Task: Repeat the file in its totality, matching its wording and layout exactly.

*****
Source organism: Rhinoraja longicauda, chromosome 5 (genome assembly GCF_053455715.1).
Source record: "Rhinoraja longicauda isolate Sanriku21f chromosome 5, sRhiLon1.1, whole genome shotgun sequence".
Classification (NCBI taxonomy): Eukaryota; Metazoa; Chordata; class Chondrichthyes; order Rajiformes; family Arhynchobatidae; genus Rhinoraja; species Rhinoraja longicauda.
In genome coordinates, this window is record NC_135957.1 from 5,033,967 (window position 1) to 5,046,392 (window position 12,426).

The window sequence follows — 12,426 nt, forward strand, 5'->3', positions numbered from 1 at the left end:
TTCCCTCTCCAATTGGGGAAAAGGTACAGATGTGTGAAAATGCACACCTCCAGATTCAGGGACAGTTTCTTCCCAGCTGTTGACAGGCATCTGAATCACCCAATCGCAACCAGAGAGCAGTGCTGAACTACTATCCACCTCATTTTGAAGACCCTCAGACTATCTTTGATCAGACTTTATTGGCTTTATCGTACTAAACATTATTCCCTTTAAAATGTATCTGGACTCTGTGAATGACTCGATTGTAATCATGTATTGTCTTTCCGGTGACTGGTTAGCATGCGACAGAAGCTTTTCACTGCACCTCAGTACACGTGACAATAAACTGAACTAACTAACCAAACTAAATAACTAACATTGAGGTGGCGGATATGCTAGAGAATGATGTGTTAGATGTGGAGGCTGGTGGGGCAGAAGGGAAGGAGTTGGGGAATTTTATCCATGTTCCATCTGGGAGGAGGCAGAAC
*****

Source organism: Rhinoraja longicauda, chromosome 5 (genome assembly GCF_053455715.1).
Source record: "Rhinoraja longicauda isolate Sanriku21f chromosome 5, sRhiLon1.1, whole genome shotgun sequence".
Classification (NCBI taxonomy): Eukaryota; Metazoa; Chordata; class Chondrichthyes; order Rajiformes; family Arhynchobatidae; genus Rhinoraja; species Rhinoraja longicauda.
In genome coordinates, this window is record NC_135957.1 from 5,033,967 (window position 1) to 5,046,392 (window position 12,426).

The window sequence follows — 12,426 nt, forward strand, 5'->3', positions numbered from 1 at the left end:
TTCCCTCTCCAATTGGGGAAAAGGTACAGATGTGTGAAAATGCACACCTCCAGATTCAGGGACAGTTTCTTCCCAGCTGTTGACAGGCATCTGAATCACCCAATCGCAACCAGAGAGCAGTGCTGAACTACTATCCACCTCATTTTGAAGACCCTCAGACTATCTTTGATCAGACTTTATTGGCTTTATCGTACTAAACATTATTCCCTTTAAAATGTATCTGGACTCTGTGAATGACTCGATTGTAATCATGTATTGTCTTTCCGGTGACTGGTTAGCATGCGACAGAAGCTTTTCACTGCACCTCAGTACACGTGACAATAAACTGAACTAACTAACCAAACTAAATAACTAACATTGAGGTGGCGGATATGCTAGAGAATGATGTGTTAGATGTGGAGGCTGGTGGGGCAGAAGGGAAGGAGTTGGGGAATTTTATCCATGTTCCATCTGGGAGGAGGCAGAAC